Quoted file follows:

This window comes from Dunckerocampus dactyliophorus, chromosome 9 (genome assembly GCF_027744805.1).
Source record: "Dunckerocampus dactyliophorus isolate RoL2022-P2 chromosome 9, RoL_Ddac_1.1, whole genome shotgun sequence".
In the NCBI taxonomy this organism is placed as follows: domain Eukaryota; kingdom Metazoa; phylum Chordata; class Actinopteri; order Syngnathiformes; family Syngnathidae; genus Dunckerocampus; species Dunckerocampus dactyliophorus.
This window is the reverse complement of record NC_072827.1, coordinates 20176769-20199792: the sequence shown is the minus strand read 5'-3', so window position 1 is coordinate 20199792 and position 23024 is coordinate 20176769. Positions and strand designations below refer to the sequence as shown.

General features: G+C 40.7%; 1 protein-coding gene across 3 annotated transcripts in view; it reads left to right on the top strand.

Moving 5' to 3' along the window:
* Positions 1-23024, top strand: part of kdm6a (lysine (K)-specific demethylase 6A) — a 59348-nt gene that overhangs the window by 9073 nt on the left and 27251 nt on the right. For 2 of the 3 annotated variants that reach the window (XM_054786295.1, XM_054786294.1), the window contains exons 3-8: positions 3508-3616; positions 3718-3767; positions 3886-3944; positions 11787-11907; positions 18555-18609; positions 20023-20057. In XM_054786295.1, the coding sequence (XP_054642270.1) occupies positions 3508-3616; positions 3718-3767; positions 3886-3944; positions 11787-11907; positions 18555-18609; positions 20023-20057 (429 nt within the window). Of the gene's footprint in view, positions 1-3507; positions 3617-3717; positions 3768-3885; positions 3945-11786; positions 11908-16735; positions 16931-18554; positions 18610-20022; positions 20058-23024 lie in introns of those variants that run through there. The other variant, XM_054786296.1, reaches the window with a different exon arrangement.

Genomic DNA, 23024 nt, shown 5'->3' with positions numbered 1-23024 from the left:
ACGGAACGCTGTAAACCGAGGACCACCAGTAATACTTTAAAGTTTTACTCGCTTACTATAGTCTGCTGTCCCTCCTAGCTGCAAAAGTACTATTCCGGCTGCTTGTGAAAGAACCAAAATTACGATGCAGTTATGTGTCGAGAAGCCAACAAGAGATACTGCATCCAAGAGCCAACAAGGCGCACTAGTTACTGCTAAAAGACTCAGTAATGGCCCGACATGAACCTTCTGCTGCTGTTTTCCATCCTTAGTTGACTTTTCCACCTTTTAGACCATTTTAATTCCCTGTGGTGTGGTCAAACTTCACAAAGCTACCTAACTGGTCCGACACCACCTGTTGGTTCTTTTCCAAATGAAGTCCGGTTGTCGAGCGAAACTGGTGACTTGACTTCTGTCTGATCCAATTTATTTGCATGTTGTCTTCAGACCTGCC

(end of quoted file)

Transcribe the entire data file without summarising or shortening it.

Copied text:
This window comes from Dunckerocampus dactyliophorus, chromosome 9 (genome assembly GCF_027744805.1).
Source record: "Dunckerocampus dactyliophorus isolate RoL2022-P2 chromosome 9, RoL_Ddac_1.1, whole genome shotgun sequence".
In the NCBI taxonomy this organism is placed as follows: domain Eukaryota; kingdom Metazoa; phylum Chordata; class Actinopteri; order Syngnathiformes; family Syngnathidae; genus Dunckerocampus; species Dunckerocampus dactyliophorus.
This window is the reverse complement of record NC_072827.1, coordinates 20176769-20199792: the sequence shown is the minus strand read 5'-3', so window position 1 is coordinate 20199792 and position 23024 is coordinate 20176769. Positions and strand designations below refer to the sequence as shown.

General features: G+C 40.7%; 1 protein-coding gene across 3 annotated transcripts in view; it reads left to right on the top strand.

Moving 5' to 3' along the window:
* Positions 1-23024, top strand: part of kdm6a (lysine (K)-specific demethylase 6A) — a 59348-nt gene that overhangs the window by 9073 nt on the left and 27251 nt on the right. For 2 of the 3 annotated variants that reach the window (XM_054786295.1, XM_054786294.1), the window contains exons 3-8: positions 3508-3616; positions 3718-3767; positions 3886-3944; positions 11787-11907; positions 18555-18609; positions 20023-20057. In XM_054786295.1, the coding sequence (XP_054642270.1) occupies positions 3508-3616; positions 3718-3767; positions 3886-3944; positions 11787-11907; positions 18555-18609; positions 20023-20057 (429 nt within the window). Of the gene's footprint in view, positions 1-3507; positions 3617-3717; positions 3768-3885; positions 3945-11786; positions 11908-16735; positions 16931-18554; positions 18610-20022; positions 20058-23024 lie in introns of those variants that run through there. The other variant, XM_054786296.1, reaches the window with a different exon arrangement.

Genomic DNA, 23024 nt, shown 5'->3' with positions numbered 1-23024 from the left:
ACGGAACGCTGTAAACCGAGGACCACCAGTAATACTTTAAAGTTTTACTCGCTTACTATAGTCTGCTGTCCCTCCTAGCTGCAAAAGTACTATTCCGGCTGCTTGTGAAAGAACCAAAATTACGATGCAGTTATGTGTCGAGAAGCCAACAAGAGATACTGCATCCAAGAGCCAACAAGGCGCACTAGTTACTGCTAAAAGACTCAGTAATGGCCCGACATGAACCTTCTGCTGCTGTTTTCCATCCTTAGTTGACTTTTCCACCTTTTAGACCATTTTAATTCCCTGTGGTGTGGTCAAACTTCACAAAGCTACCTAACTGGTCCGACACCACCTGTTGGTTCTTTTCCAAATGAAGTCCGGTTGTCGAGCGAAACTGGTGACTTGACTTCTGTCTGATCCAATTTATTTGCATGTTGTCTTCAGACCTGCC